Mexico's Enrique Pena Nieto 'wins' presidential poll

Enrique Pena Nieto told supporters there would be no return to the past

Mexico's old ruling party, the PRI, is set to return to power as early official results indicate its candidate Enrique Pena Nieto has won the presidential election.

Mr Pena Nieto, 45, is on about 37%, several points ahead of Andres Manuel Lopez Obrador, who has not conceded.

Thousands of police were on duty for the vote, amid fears of intimidation from drug gangs.

Mexicans were also electing a new congress and some state governors.

'New face'


After what was, by and large, an orderly and peaceful vote, the partial result from the country's electoral authorities appears to confirm that it was Mr Pena Nieto's night.

As soon as the traditional speech from incumbent President Felipe Calderon was over - in which he called Mr Pena Nieto the president-elect - the candidate addressed the crowds of his jubilant supporters.

He spoke of reconciliation, of governing for all Mexicans and said that "Mexico had won" no less than three times.

But with his nearest challenger, Mr Lopez Obrador, waiting for all the results before accepting defeat, Mr Pena Nieto will have a tough time winning over his critics.

Celebrations at the headquarters of the PRI (Institutional Revolutionary Party) started after the polls closed.

Mr Pena Nieto declared: "We all won in this election. Mexico won."

"This is just the start of the work we have before us."

With his soap-actress wife Angelica Rivera by his side, he thanked Mexican voters for giving the PRI a second chance, saying his administration would have a "new way of governing".

The election campaign was dominated by the economy and the war on drugs.

"There will be no pact nor truce with organised crime," Mr Pena Nieto said.

He had been presented as the new face of the PRI, a break with the party's long and at times murky past that included links with drug gangs.

The party held on to power for 71 years until it was defeated in 2000.

Mr Pena Nieto built his reputation on the "pledges" he set out for his governorship in Mexico state, focusing on public works and improvement of infrastructure.

Outgoing President Felipe Calderon has congratulated Mr Pena Nieto and promised to work with him during the transition to his inauguration in December.

The main contenders: Lopez Obrador (left), Vazquez Mota (centre) and Pena Nieto (right) The main contenders: Pena Nieto (left), Vazquez Mota (centre) and Lopez Obrador (right)

"I sincerely hope for the smooth running of the next government for the benefit of all Mexicans," Mr Calderon said, in a televised address.

Andres Manuel Lopez Obrador, running for the leftist Party of the Democratic Revolution (PRD) is in second place with about 32% of the vote.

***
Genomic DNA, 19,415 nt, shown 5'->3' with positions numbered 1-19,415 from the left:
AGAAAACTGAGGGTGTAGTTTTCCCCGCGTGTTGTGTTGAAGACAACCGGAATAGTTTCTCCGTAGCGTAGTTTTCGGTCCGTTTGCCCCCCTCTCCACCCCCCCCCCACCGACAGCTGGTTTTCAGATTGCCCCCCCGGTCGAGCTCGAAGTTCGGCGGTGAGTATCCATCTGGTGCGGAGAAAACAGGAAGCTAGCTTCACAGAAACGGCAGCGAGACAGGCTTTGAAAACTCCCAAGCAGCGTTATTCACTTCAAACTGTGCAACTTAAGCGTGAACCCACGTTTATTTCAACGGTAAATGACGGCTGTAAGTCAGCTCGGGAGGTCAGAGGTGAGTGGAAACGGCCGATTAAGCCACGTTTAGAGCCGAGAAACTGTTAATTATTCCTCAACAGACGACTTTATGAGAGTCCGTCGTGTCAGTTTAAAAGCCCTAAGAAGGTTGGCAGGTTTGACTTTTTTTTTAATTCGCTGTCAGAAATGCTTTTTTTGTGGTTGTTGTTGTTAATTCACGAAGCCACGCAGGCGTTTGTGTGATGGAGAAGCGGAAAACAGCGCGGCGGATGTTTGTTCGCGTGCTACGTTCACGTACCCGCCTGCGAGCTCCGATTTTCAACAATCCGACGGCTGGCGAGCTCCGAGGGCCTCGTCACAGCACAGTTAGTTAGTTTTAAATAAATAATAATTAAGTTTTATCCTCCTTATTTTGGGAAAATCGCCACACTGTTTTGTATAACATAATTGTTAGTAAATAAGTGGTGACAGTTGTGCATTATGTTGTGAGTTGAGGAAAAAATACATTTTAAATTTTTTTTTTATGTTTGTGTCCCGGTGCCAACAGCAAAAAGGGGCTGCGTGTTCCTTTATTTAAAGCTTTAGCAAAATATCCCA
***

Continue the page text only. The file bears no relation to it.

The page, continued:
The official quick count, published by the electoral authorities (IFE), is based on returns from a sample of around 7,500 polling stations across Mexico and has a 0.5% margin of error.

Mr Lopez Obrador, who was the runner-up in the 2006 election, has not conceded victory.

"The last word hasn't been spoken yet," he said.

"We simply do not have all the facts. We are lacking the legality of the electoral process."

In 2006, he refused to recognise Mr Calderon's narrow victory and led street protests for months afterwards.

Mexico's PRI

  • 1929: Dominates Mexican politics from its foundation as National Revolutionary Party (PNR) by revolutionary leader Plutarco Elias Calles
  • 1934: Nationalises oil industry
  • 1946: Party takes name of Partido Revolucionario Institucional (Institutional Revolutionary Party)
  • 1988: Leftist coalition defeated by PRI's Carlos Salinas in a vote widely seen as rigged
  • 1989: PRI's first state election defeat
  • March 1994: PRI presidential candidate Luis Donaldo Colosio murdered; replacement Ernesto Zedillo wins election
  • Sept 1994: Outgoing president's brother Raul Salinas accused of organising murder of PRI secretary general. Jailed but conviction later quashed
  • 1997: PRI loses majority of Congress
  • 2000: PRI loses presidency to Vicente Fox

Josefina Vazquez Mota, the candidate of Mr Calderon's governing National Action Party (PAN) has already accepted defeat.

The initial results from IFE put her on some 25%.

Many voters have abandoned the party because of the deaths of more than 55,000 people in drug-related violence since President Calderon deployed the army to fight Mexico's drug cartels.

Mr Calderon was constitutionally barred from seeking re-election.

Security display

Almost 80 million people were eligible to cast their ballots on Sunday.

Police and army were deployed to protect voters from intimidation by drug cartels at polling booths.

Officials said the voting was largely peaceful, but reported some initial problems as a number of stations opened later than planned.

"Everything has been very good," one voter in Mexico City told the BBC. "But people aren't very motivated to vote, perhaps because the candidates make so many promises but we're always worse off."

With nearly half the Mexican population living in poverty, the economy was one of the main issues in the campaign.

Unemployment remains low at roughly 4.5%, but a huge divide remains between the rich and the poor.

The war on drugs also played an important part in the campaign and the main opposition candidates have been critical of Mr Calderon's policies.

Mexicans were also electing 500 deputies, 128 senators, six state governors, the head of government in the Federal District (which includes Mexico City) and local governments.

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Mexico election

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